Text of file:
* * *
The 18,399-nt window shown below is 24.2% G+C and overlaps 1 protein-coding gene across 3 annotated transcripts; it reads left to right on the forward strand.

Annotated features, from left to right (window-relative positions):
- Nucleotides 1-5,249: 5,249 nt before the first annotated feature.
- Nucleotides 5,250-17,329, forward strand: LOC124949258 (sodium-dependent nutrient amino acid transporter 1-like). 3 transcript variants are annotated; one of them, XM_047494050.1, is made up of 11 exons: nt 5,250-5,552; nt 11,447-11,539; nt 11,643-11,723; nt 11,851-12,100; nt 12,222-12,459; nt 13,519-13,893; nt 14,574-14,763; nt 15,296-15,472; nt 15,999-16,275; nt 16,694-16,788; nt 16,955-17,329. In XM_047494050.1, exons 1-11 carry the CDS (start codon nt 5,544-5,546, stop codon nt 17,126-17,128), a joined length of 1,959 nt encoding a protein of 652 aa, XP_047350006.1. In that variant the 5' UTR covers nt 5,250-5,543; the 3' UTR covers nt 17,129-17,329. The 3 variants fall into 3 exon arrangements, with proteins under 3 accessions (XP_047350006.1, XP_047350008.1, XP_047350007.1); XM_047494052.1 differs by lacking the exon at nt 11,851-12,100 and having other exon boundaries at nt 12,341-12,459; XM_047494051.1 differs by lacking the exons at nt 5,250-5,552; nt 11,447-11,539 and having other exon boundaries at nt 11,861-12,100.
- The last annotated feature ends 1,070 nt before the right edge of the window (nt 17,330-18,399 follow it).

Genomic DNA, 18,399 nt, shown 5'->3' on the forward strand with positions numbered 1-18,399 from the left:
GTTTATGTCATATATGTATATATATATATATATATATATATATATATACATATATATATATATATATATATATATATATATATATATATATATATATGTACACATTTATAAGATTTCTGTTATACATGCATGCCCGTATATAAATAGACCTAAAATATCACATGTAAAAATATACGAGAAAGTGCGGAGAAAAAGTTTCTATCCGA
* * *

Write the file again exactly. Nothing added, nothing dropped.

The 18,399-nt window shown below is 24.2% G+C and overlaps 1 protein-coding gene across 3 annotated transcripts; it reads left to right on the forward strand.

Annotated features, from left to right (window-relative positions):
- Nucleotides 1-5,249: 5,249 nt before the first annotated feature.
- Nucleotides 5,250-17,329, forward strand: LOC124949258 (sodium-dependent nutrient amino acid transporter 1-like). 3 transcript variants are annotated; one of them, XM_047494050.1, is made up of 11 exons: nt 5,250-5,552; nt 11,447-11,539; nt 11,643-11,723; nt 11,851-12,100; nt 12,222-12,459; nt 13,519-13,893; nt 14,574-14,763; nt 15,296-15,472; nt 15,999-16,275; nt 16,694-16,788; nt 16,955-17,329. In XM_047494050.1, exons 1-11 carry the CDS (start codon nt 5,544-5,546, stop codon nt 17,126-17,128), a joined length of 1,959 nt encoding a protein of 652 aa, XP_047350006.1. In that variant the 5' UTR covers nt 5,250-5,543; the 3' UTR covers nt 17,129-17,329. The 3 variants fall into 3 exon arrangements, with proteins under 3 accessions (XP_047350006.1, XP_047350008.1, XP_047350007.1); XM_047494052.1 differs by lacking the exon at nt 11,851-12,100 and having other exon boundaries at nt 12,341-12,459; XM_047494051.1 differs by lacking the exons at nt 5,250-5,552; nt 11,447-11,539 and having other exon boundaries at nt 11,861-12,100.
- The last annotated feature ends 1,070 nt before the right edge of the window (nt 17,330-18,399 follow it).

Genomic DNA, 18,399 nt, shown 5'->3' on the forward strand with positions numbered 1-18,399 from the left:
GTTTATGTCATATATGTATATATATATATATATATATATATATATATACATATATATATATATATATATATATATATATATATATATATATATATATGTACACATTTATAAGATTTCTGTTATACATGCATGCCCGTATATAAATAGACCTAAAATATCACATGTAAAAATATACGAGAAAGTGCGGAGAAAAAGTTTCTATCCGA